Students protect monarch butterfly habitat!

Each year at Fisher Farm, 2nd graders from Woodlawn School, led by their enthusiastic science teacher, Kathy Denham, make flags to mark important monarch habitat.  Monarch butterflies must lay their eggs on milkweed plants.  The caterpillar larvae eat the leaves of the milkweed, which is toxic to most other animals, and develop their own toxicity to deter predators. While there are several types of milkweed, including the lovely, bright orange butterfly weed, Fisher Farm boasts a healthy population of common milkweed.  Like other wildflowers and native grasses, milkweed thrives in prairie-like fields that do not get mowed.  In order to alert maintenance crews to avoid mowing these critical  habitats, the students hang flags they have hand-decorated on posts around the field.  Many thanks to Woodlawn School for partnering with Davidson Lands Conservancy to help save the monarchs!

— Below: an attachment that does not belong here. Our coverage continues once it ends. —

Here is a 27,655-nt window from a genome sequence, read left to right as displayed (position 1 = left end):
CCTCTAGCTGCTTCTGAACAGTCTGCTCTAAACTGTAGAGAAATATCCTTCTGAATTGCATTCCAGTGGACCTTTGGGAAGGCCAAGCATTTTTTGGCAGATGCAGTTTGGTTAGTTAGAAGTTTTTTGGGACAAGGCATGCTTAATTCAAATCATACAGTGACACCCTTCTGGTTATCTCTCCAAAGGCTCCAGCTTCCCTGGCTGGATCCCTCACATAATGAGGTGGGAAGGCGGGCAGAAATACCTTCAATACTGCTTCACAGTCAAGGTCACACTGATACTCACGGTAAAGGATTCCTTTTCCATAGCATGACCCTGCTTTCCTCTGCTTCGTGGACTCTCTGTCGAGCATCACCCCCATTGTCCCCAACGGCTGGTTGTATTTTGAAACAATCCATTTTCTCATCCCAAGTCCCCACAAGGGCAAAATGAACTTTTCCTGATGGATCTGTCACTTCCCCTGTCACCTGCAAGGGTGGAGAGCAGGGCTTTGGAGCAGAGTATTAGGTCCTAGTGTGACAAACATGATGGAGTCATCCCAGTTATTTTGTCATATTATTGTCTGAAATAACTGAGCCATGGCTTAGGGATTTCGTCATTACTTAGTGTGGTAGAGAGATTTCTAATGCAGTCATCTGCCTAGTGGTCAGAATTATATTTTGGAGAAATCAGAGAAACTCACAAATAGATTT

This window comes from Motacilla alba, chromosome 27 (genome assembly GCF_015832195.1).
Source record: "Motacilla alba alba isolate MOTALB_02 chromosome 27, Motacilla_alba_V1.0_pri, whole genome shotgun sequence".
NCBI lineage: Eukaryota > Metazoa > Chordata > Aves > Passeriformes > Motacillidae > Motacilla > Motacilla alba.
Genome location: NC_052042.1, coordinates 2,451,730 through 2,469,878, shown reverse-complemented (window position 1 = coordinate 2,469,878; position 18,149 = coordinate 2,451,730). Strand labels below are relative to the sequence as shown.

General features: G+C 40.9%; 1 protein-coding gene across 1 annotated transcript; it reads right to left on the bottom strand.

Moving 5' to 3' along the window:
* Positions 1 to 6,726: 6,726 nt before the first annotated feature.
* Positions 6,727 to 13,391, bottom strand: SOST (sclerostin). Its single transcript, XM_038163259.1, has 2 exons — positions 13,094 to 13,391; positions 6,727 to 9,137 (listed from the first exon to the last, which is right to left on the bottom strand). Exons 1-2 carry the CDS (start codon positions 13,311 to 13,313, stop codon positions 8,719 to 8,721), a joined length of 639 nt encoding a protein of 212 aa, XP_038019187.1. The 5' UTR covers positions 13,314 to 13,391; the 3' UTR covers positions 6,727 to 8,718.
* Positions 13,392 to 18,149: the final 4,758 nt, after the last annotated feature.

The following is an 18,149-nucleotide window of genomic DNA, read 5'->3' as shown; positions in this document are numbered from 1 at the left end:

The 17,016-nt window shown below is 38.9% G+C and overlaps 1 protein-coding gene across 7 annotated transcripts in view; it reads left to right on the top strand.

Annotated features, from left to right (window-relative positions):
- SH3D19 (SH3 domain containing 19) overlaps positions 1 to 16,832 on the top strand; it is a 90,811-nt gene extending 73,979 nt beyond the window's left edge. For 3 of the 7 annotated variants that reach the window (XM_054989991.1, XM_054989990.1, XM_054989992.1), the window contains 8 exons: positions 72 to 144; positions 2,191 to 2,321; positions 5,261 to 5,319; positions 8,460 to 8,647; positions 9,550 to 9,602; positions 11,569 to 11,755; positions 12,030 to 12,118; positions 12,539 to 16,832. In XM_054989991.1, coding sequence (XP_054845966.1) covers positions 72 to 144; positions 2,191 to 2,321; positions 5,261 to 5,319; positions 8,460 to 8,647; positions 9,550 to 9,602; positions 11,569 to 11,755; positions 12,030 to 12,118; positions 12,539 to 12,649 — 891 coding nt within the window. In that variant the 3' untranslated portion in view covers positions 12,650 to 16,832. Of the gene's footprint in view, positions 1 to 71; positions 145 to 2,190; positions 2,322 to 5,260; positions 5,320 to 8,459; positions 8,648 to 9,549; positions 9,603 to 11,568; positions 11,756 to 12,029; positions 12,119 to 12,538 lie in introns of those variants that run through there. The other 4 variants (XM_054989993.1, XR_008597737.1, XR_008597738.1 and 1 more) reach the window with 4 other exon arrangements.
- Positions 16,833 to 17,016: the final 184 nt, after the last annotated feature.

Common milkweed in bloom
This important host plant is critical to the monarch’s life cycle
Students hanging a flag
These flags will help keep this field healthy and un-mowed for our pollinators!
Woodlawn School 2nd graders
This enthusiastic class helped protect much key habitat!